Quite a major kerfuffle has developed in the past 24 hours over Facebook booting Robert Scoble out of the social network.
Blogosphere opinion about this issue seems more or less evenly divided if linked discussions shown on Techeme are any indicator, on support for Robert or support for Facebook’s action.
Either way, it throws a bright spotlight on data portability and who owns your data on a social network.
What’s prompted this post is an interesting angle to the story by Michael Arrington writing in TechCrunch:
[...] [Plaxo] developed optical character recognition software to recognize email addresses and add them to the export.
Facebook doesn’t like this, of course. But it isn’t Plaxo that’s paying the price. It’s the journalists and bloggers who’ve been testing out the service.
[...] Plaxo was certainly aware of the risk. In an email from the company asking me to try the service last week, they said “We don’t know whether Facebook will try to shut us down (despite their increasing verbal support for the concepts of open-ness), so we want to let a few key folks have access to the functionality before we make it available to everyone.”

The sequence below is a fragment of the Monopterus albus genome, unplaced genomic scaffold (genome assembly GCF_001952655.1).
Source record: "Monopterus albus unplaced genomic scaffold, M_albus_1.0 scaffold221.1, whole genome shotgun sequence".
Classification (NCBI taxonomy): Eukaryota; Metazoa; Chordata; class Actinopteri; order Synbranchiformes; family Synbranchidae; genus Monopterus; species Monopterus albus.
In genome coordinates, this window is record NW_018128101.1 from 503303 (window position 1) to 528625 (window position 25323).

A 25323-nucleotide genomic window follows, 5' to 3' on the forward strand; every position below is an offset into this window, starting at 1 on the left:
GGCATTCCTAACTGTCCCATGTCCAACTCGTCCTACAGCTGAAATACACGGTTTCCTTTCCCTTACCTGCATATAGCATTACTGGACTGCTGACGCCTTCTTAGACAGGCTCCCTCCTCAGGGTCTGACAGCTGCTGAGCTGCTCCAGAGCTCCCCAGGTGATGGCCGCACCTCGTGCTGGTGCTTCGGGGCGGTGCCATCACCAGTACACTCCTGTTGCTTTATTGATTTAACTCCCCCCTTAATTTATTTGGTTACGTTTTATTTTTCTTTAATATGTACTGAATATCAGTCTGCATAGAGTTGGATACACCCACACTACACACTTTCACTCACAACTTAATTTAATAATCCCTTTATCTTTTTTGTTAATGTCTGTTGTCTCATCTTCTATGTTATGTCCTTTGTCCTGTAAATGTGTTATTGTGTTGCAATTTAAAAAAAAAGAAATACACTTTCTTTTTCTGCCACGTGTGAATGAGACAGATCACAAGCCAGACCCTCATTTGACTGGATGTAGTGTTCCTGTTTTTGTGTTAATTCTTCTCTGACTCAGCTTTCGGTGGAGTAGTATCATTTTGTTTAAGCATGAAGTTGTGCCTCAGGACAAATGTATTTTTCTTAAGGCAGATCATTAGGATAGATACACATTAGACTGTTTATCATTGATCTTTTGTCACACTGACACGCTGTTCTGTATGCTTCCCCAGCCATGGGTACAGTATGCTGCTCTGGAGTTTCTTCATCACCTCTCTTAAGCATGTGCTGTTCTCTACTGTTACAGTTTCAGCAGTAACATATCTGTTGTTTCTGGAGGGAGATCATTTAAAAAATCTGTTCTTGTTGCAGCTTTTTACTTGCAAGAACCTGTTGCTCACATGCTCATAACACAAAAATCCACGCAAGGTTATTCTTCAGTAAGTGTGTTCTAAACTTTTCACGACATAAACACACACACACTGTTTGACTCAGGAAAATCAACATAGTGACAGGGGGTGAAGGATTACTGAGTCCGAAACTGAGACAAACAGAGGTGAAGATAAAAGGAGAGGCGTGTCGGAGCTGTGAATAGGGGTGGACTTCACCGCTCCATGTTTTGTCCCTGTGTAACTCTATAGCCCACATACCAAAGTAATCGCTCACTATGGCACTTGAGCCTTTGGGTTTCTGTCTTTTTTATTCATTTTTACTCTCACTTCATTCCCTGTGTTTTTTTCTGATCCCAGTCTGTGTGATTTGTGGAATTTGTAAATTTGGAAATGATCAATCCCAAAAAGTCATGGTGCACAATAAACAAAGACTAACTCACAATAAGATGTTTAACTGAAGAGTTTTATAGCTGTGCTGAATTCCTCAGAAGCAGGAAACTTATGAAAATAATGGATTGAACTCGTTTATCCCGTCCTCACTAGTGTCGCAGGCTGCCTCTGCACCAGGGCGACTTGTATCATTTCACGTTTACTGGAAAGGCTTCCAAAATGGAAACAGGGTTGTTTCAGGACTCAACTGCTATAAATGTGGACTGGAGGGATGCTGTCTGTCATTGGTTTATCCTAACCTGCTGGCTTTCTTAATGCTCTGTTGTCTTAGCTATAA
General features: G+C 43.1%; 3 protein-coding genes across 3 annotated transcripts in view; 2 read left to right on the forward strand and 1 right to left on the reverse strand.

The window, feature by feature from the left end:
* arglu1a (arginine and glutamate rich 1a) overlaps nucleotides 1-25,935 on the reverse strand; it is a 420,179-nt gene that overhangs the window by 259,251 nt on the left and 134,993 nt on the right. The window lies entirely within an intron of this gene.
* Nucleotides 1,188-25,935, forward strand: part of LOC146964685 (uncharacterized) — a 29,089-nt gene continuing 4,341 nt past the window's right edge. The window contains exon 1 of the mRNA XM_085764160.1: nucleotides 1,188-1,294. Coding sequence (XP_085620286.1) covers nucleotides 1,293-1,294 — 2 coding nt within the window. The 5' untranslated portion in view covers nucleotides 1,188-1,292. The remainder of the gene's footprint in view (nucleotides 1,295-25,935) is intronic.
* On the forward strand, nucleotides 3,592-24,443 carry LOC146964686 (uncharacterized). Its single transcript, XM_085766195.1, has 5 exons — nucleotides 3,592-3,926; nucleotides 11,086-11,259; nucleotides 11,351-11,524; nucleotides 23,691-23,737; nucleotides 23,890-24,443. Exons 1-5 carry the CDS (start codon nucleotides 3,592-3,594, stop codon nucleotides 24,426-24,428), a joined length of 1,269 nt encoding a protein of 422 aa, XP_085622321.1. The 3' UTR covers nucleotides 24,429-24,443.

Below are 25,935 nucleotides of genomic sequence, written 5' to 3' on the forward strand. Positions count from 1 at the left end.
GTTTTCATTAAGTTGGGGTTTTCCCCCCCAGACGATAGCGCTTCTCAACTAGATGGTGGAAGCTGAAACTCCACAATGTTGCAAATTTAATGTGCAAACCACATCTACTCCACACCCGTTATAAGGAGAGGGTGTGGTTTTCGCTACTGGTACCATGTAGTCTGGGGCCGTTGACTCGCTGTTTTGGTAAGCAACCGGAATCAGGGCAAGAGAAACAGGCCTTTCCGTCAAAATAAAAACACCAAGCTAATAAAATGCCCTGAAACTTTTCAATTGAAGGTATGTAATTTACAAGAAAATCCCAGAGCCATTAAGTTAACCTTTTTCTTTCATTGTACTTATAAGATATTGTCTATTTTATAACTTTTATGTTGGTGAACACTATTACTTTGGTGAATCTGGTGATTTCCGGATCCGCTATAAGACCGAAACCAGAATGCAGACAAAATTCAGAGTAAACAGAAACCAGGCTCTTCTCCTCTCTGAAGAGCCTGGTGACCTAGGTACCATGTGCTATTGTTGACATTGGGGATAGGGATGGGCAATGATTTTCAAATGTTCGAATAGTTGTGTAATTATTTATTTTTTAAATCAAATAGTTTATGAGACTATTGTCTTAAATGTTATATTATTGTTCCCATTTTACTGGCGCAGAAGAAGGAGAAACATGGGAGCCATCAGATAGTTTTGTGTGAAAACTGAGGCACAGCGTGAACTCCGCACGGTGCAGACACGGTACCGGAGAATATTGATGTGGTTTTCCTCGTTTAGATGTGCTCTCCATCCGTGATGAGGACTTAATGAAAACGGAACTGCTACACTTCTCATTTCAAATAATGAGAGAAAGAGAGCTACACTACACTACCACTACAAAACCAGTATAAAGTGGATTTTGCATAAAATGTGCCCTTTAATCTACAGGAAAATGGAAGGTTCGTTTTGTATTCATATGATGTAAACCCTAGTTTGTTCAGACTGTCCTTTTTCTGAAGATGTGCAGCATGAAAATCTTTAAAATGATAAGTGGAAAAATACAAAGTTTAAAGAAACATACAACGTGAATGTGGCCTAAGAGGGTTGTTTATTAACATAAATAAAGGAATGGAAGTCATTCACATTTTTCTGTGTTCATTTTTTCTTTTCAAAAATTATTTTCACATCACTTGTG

Yeah, they guessed right. Plaxo started running automated scripts against Facebook without any warning or discussion with them beforehand, in violation of their terms of service and, I’ll add, common sense. Of course users were shut down. Facebook must regulate this kind of behavior, without it the service would crumble.
So let me get this right.
It seems to me that the relevant part that addresses this is in the paragraph headed ‘Proprietary Rights in Site Content; Limited License’:
So tell me – what envelope is being pushed here? Investigating new ways of connecting the dots, or getting to the limits of common sense?
Robert posts the content of an email he received from Facebook which contains this interesting caveat:
[...] Since you contacted us and have agreed not to run the script again, we have reactivated your account. You should now be able to log in with your normal email and password. In the future, please refrain from running these types of scripts again.
Some will no doubt say this has all been just a storm in a tea cup. Far from it, in my view.
Not sure I like this ends justifies the means approach. Bet we see more of it, though.